The A-Z Guide for Being a Great Mentee & Making the Most Out of Mentorship.
It’s easy to look at the perks of mentorship and want to be mentored in one area of your life or another. I mean, who doesn’t like good things?
For example, it can help shorten your learning curve and prevent you from making costly mistakes. It can also elevate your network, increase your productivity, open you up to more opportunities, and advance your career.
However, a good mentor and a good mentee go hand in hand to make mentorship fulfilling and effective. No matter how knowledgeable, successful and good your mentor is, you won’t make the most out of the mentorship if you’re a terrible mentee. It’s one thing for them to be rich in value, and it’s another thing for you to be the ideal recipient of the value. The gap between these two has to be bridged.
So How Can You Play Your Role as a Mentee to Make Mentorship Worthwhile?
⟩⟩ First and foremost, respect your mentor’s time.
Time is the most expensive currency on the planet. That they’re taking time out of their most likely busy schedule to guide you is not something you should make the mistake of taking for granted. Really, it’s just plain rude and discouraging.
Wondering how you can respect their time?
★ Show up early for meetings,
★ Inform them ahead if you’ll be unavailable, and
★ Don’t make meetings unnecessarily longer than they need to be.
⟩⟩ Be teachable.
Being teachable is more about your attitude than your intelligence or mental capacity. It has to do with your willingness to learn, and where necessary, unlearn and relearn.
Be humble enough to acknowledge that you don’t know everything, and that learning from someone will help you go a long way faster than you would on your own.
Being teachable doesn’t make you less secure or confident in yourself. It’s a show of strength, actually, and hunger for growth. The more teachable you are, the more people want to pour into you.
⟩⟩ Clearly define the terms of the relationship.
Nobody can be your all in all. No one has the ability to mentor you in every single area of your life. If you expect this from your mentor, it’ll simply be too much pressure on them. Plus you’d be setting yourself up for disappointment.
So what exactly is this person mentoring you on? How long is it supposed to last? What’s expected of them and what’s expected of you? How much access do you have to them? How often will you meet? Where will you meet? When and how is it okay to contact them?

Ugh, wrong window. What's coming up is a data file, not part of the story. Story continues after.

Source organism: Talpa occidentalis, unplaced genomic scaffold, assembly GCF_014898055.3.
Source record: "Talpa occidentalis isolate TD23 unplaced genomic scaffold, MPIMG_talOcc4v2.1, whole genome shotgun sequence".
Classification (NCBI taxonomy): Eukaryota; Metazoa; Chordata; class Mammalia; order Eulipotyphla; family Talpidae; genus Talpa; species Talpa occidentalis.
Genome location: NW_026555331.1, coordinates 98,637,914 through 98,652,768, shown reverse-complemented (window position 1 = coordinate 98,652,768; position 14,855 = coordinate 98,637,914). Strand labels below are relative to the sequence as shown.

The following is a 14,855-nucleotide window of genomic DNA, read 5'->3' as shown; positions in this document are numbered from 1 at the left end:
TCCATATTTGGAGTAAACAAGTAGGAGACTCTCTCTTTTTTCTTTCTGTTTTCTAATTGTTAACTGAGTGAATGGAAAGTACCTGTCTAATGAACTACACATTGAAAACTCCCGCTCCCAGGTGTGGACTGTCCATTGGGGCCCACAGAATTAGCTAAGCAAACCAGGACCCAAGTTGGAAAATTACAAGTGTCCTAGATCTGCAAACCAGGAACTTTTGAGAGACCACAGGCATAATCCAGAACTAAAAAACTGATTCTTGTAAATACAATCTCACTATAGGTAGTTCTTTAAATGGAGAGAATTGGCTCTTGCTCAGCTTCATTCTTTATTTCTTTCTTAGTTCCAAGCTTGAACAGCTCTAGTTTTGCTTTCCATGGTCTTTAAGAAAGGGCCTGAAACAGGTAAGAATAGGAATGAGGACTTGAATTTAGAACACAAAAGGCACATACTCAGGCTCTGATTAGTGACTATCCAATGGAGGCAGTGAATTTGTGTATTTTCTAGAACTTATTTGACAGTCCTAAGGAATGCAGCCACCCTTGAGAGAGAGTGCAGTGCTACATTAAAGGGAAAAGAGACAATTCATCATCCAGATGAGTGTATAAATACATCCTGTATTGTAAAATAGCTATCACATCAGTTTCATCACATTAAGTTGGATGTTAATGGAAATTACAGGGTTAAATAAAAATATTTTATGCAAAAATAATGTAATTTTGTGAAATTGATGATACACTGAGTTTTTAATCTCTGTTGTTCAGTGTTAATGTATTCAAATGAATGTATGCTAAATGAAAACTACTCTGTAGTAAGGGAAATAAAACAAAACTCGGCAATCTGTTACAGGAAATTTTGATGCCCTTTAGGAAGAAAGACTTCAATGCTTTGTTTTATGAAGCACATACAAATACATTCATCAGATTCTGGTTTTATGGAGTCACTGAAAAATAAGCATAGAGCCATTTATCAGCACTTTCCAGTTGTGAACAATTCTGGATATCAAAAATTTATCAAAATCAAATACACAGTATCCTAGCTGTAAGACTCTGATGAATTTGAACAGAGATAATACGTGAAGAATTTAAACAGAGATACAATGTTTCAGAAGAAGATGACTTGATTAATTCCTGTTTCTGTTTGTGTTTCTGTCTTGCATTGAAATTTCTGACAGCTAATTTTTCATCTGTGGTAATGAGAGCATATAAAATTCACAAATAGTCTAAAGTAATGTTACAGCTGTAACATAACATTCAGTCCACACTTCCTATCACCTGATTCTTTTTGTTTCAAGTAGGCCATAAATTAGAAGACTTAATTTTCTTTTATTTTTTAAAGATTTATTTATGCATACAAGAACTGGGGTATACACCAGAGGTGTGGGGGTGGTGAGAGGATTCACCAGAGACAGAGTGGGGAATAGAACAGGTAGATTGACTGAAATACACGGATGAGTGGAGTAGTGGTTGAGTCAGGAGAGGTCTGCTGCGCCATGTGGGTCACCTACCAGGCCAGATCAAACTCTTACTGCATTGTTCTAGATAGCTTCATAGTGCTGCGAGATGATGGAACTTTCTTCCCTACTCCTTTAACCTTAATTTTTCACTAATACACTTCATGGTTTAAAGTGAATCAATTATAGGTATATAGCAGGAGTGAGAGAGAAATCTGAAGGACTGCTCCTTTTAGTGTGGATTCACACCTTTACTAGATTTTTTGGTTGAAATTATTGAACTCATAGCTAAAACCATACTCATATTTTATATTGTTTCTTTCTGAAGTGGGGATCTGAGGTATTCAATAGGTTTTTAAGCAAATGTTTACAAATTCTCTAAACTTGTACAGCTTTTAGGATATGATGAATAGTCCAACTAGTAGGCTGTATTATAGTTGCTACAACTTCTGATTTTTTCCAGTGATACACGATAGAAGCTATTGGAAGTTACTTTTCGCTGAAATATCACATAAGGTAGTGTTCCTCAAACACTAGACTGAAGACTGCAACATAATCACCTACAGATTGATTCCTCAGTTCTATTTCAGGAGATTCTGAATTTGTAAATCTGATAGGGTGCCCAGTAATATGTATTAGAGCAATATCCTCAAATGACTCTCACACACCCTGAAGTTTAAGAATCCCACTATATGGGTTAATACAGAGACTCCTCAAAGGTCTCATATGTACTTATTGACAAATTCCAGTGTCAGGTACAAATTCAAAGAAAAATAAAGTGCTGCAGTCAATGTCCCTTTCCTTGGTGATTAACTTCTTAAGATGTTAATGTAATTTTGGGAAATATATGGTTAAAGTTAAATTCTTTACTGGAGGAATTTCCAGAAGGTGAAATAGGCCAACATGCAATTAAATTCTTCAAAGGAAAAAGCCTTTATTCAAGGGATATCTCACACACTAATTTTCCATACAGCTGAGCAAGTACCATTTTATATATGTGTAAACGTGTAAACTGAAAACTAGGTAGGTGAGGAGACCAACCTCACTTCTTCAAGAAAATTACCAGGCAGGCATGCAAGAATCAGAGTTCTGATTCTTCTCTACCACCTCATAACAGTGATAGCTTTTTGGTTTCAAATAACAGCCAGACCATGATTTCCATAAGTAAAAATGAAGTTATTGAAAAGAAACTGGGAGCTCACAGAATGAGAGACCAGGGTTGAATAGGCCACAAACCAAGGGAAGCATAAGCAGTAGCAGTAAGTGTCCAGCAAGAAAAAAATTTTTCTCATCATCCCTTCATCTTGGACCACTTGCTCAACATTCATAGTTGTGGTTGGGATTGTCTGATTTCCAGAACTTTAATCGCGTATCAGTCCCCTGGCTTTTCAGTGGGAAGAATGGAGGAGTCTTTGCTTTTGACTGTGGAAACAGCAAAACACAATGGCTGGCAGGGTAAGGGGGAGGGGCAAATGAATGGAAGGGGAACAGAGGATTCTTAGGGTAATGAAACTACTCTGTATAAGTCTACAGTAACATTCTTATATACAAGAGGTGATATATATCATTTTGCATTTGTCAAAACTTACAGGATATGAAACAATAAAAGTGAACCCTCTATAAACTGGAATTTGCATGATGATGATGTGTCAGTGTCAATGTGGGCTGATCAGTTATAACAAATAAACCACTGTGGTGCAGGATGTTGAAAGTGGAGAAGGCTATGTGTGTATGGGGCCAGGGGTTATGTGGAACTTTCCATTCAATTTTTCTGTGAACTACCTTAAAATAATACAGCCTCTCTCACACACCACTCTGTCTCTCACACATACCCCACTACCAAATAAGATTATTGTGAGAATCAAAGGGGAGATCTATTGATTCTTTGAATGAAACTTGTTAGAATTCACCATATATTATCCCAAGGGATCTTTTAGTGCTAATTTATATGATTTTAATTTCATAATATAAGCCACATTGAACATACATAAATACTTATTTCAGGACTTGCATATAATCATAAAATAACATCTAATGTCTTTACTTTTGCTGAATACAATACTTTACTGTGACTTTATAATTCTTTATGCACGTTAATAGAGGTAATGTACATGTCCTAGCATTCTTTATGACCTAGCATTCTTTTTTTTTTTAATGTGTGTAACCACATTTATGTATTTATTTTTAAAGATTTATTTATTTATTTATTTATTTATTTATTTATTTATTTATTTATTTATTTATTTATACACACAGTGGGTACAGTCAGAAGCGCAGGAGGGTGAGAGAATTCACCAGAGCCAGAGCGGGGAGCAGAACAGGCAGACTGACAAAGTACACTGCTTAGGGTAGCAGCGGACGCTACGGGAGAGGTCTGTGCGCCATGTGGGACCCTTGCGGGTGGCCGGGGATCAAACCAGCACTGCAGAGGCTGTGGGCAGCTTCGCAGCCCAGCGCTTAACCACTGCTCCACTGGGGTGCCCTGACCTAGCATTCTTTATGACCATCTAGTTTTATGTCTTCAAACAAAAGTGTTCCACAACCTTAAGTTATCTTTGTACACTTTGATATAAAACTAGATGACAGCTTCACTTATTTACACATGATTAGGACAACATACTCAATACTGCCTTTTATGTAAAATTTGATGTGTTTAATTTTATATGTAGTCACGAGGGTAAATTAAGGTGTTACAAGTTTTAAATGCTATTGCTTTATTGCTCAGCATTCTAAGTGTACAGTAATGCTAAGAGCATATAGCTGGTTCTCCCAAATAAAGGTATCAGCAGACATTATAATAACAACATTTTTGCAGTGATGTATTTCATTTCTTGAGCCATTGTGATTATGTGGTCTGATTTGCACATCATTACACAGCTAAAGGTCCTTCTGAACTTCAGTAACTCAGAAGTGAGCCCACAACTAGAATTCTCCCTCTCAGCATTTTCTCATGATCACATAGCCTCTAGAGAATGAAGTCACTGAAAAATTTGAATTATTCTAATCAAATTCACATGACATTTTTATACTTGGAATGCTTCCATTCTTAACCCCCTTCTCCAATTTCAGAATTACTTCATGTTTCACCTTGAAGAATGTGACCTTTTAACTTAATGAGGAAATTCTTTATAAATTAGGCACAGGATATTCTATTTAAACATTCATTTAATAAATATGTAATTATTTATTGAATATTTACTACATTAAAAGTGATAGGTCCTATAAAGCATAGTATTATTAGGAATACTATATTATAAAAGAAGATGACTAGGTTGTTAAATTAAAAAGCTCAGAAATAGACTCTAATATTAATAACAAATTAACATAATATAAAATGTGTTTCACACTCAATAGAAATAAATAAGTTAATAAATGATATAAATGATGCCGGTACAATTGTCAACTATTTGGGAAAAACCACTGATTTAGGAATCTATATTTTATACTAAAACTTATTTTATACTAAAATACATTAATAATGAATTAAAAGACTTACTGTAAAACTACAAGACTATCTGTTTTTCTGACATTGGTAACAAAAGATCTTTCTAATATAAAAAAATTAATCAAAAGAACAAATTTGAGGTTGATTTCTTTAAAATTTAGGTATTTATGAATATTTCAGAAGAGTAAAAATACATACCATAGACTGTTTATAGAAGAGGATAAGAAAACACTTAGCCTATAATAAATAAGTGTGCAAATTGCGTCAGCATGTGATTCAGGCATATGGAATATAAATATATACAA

It’s important for you to spell this out as clearly as possible from the beginning. It’ll make the whole experience easy and effective for you both.
⟩⟩ Also, bring something to the table.
It shouldn’t be only one party providing value for the other. You’re a mentee, sir/ma, not a leech. What do you have to offer in return? What are you bringing to the table? What value can you provide your mentor?
This is something you should even figure out before approaching them to mentor you. Let them know what you can bring to the table, and then go ahead to over deliver during the course of the mentorship.
When you bring something substantial to the table, you get a seat there. Value begets value.
⟩⟩ Then of course, you’ll need to put in the work.
Someone said a mentor is not just someone that advices you, a mentor is someone whose advice you take. I felt that. It’s one thing to be given direction or guidance, and it’s another thing to take it.
Say, for instance, you have specific fitness goals, and you join a gym to achieve them. It won’t be enough for you to just show up at the gym; you won’t make any progress if you do just that. You’ll need to work out. More importantly, you’ll need to listen to your fitness coach amd do the exact exercises they prescribe for you.
The goal of having a mentor is to shorten your learning curve, right? That can’t happen if you refuse to play your part. Roll up your sleeves and get to work. Don’t expect to be spoon fed or baby sat.
⟩⟩ Provide feedback and progress report.
Fuel is to your car as feedback is to mentorship.
Read that again.
Read a book that was recommended for you? Great. How was it? What did you learn from it?
Followed steps that were laid out for you? Superb. Where did it lead you? Did it birth the results you were expecting? Did you encounter any challenge with it?
What’s working and what’s not?
Providing feedback is a form of appreciation and encouragement. It lets your mentor know that you’re actually putting their advice to practical use. It also helps draw attention to challenges you’re having personally or with the mentorship itself. This makes room for improvement and growth.
On that note, be intentional about making feedback normal, not just a stiff and official performance review.
⟩⟩ Understand boundaries and respect them.
Just like in other relationships, there are lines in mentorship that shouldn’t be blurred or crossed. This is part of the reasons your relationship should be clearly defined.
Out of respect for yourself and your mentor, understand the areas that should be no-go and avoid them. Doing otherwise would most likely lead to awkwardness or something worse.
To do this, know what your mentor is NOT. For instance, they’re not your sponsor, shrink or romantic prospect. You know they’re not these to you, so don’t relate with them like you would if they were.
Work on being a great mentee, and other things will fall into place. You won’t expect to reap where you didn’t sow, would you?
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